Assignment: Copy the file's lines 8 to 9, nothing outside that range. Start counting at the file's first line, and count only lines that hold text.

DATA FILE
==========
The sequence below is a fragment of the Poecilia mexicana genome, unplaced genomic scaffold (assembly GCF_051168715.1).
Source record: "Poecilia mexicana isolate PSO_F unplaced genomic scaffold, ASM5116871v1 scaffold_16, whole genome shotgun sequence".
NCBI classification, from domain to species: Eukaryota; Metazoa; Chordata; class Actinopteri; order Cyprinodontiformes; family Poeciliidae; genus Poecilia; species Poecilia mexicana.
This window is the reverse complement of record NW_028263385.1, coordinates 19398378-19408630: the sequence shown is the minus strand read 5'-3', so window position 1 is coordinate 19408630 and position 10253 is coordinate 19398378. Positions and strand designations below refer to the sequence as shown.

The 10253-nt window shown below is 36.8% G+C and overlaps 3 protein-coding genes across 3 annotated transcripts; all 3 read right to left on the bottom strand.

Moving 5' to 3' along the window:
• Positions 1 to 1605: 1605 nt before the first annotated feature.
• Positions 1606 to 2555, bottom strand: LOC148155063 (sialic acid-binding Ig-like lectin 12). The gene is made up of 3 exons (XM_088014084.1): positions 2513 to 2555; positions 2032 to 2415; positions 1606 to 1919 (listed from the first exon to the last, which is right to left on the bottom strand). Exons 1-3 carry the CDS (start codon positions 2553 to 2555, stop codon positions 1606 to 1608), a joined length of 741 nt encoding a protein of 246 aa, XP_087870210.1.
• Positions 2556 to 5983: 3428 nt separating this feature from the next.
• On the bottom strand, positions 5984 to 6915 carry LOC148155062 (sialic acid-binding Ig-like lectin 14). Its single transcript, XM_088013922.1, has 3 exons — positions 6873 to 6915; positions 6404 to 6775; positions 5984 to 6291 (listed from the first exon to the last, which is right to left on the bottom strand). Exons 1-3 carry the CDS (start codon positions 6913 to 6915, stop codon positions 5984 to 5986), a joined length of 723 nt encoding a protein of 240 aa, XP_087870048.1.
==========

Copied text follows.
• Positions 1606 to 2555, bottom strand: LOC148155063 (sialic acid-binding Ig-like lectin 12). The gene is made up of 3 exons (XM_088014084.1): positions 2513 to 2555; positions 2032 to 2415; positions 1606 to 1919 (listed from the first exon to the last, which is right to left on the bottom strand). Exons 1-3 carry the CDS (start codon positions 2553 to 2555, stop codon positions 1606 to 1608), a joined length of 741 nt encoding a protein of 246 aa, XP_087870210.1.
• Positions 2556 to 5983: 3428 nt separating this feature from the next.